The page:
The Tribune Democrat, Johnstown, PA

November 5, 2012

Region was all set to respond to storm

Randy Griffith

JOHNSTOWN — There was no mass influx of casualties, triage field stations or widespread property damage, but hospitals and emergency management administrators here said gearing up for Superstorm Sandy demonstrated the region’s preparedness.

“There is a lot of coordination,” said Richard B. Lohr, Somerset County emergency management director. “The hospitals are working with each other more.

“The fire departments always work closely with each other. They are a close-knit bunch.”

Communication issues recognized in the hours following terrorist attacks of Sept. 11, 2001, galvanized efforts to develop a coordinated regional response.

The Region 13 Counter-terrorism Task Force was organized through an intergovernmental agreement between the 13 counties in southwestern Pennsylvania and the city of Pittsburgh. It quickly expanded its mission to include disaster preparedness and holds training exercises throughout its coverage area, Lohr said.

Locally, the Cambria/Somerset Disaster Task Force was developed by Somerset Hospital and Miners, Meyersdale, Memorial and Windber medical centers, with input from Cambria and Somerset emergency management officials. The group also works with behavioral health agencies and the Health Department, said Storm Nagle, task force chairwoman and prehospital coordinator for Memorial Medical Center in Johnstown.

The local task force works together on tabletop drills to develop response in different scenarios, planning for the interruption of utilities, transportation routes and supply streams in every location.

In addition, hospitals have developed standard procedures and supplies throughout the region, Nagle said.

“We utilize the same education, and the same type of supplies,” Nagle said. “This way, if I would have to go to Somerset Hospital to help out, I would know they would have the same supplies I’m used to.”

The task force will review the local response to Sandy during its regular quarterly meeting this month, Nagle said.

But while they recognize the value of working together, hospital leaders know their facilities must be as self-sufficient as possible in times of crisis.

Each hospital double-checked its disaster preparedness in the days before Sandy swept through the region.

A broad range of issues were covered in Memorial Medical Center’s disaster team meeting, Nagle said.

“We met Monday afternoon, really just to heighten the awareness of the institution,” hospital architect and safety officer Ben Policicchio said.

The meeting included 24 people representing everything from medical staff to facilities maintenance, Nagle said.

“Some of the things we talked about were flash flooding and generalized flooding, wind damage and loss of power,” Policicchio said. “We confirmed that all the generators were operational and full of fuel.”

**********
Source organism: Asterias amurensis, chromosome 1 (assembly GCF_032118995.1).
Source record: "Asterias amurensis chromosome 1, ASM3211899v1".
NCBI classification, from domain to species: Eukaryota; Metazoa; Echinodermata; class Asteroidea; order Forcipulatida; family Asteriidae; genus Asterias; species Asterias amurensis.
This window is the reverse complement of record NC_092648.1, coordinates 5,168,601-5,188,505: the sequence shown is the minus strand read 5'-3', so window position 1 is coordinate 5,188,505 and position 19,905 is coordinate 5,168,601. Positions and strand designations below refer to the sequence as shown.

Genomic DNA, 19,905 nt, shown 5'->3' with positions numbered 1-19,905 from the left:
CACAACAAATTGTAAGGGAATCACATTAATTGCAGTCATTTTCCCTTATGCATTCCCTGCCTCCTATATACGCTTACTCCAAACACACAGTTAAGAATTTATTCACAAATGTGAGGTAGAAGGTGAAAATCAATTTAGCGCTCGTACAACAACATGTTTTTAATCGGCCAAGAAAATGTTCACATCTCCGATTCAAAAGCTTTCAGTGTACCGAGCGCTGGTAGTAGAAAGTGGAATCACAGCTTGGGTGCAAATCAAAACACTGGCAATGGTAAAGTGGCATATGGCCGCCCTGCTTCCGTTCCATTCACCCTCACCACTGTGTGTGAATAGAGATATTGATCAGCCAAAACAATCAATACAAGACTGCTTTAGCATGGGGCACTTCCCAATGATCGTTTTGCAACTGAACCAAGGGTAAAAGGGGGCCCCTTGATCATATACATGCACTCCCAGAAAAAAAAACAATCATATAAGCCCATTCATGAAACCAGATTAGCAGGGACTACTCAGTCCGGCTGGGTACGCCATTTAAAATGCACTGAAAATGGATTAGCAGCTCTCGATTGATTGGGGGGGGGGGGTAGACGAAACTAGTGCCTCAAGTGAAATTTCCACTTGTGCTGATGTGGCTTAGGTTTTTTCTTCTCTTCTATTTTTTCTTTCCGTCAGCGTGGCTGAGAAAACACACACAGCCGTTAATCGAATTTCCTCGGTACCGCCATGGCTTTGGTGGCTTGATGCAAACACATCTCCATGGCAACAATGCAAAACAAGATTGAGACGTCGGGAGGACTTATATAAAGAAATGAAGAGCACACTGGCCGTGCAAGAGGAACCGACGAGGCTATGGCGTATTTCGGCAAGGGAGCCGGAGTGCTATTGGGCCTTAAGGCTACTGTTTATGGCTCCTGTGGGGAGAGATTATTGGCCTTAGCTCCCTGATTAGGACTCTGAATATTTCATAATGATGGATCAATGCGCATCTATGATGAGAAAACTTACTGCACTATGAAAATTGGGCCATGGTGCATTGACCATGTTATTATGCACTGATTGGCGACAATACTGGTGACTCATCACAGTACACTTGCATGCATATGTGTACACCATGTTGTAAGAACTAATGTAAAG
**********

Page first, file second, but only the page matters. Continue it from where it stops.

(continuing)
Emergency water supplies were double-checked and drainage systems were inspected, he said.

“We really went through the list and made sure all the critical supplies were up to inventory – which they were,” Policicchio said.

Plans were in place to feed and house staff who could not get home and to bring in additional workers if the transportation became an issue. Trash cans and picnic tables were secured in case of high winds.

It would not have applied in a storm disaster, but for airplane crash or other mass-casualty events, the hospital has a rapid-discharge plan to free up beds. There are also contingencies to set up beds in different areas and use outpatient beds to expand capacity, Nagle said.

Memorial is approved as a National Disaster Management System facility and was prepared to take patients from any areas affected by the storm, Nagle said.

She felt comfortable with Memorial’s preparations. “It was good to realize that we were ready,” Nagle said.

Windber’s drill began with a check of emergency supplies and inspection of the campus for potential problem areas. Leaders also contacted the other hospitals in the task force.

“An informational notice was distributed to all hospital managers and supervisors to share with staff, detailing our pre-storm preparations,” Doug Gardner, director of plant operations, and Steve Benza, director of safety and security, said.

The notice included a review of staff responsibilities in a disaster and a reminder that the full disaster response plan is available to staff on the hospital’s computer system.

Windber’s response team linked up with county and local emergency management to monitor storm activity and the local response throughout the onslaught.

Additional staff were on call, but not needed.

Somerset lined up employees who live within walking distance of the hospital to be on call during the storm, Chief Operating Officer Craig Saylor said.

“They were all on standby,” Saylor said. “But fortunately for us, there was no need to call them in.”

Somerset went through a similar pre-storm checklist as the other hospitals, Saylor said, noting that the cooperative planning and exercises helped assure preparedness.

“It is good to know that our tabletop drills and testing of the system works really well for our community and our region,” Saylor said.

“We test for a reason.”

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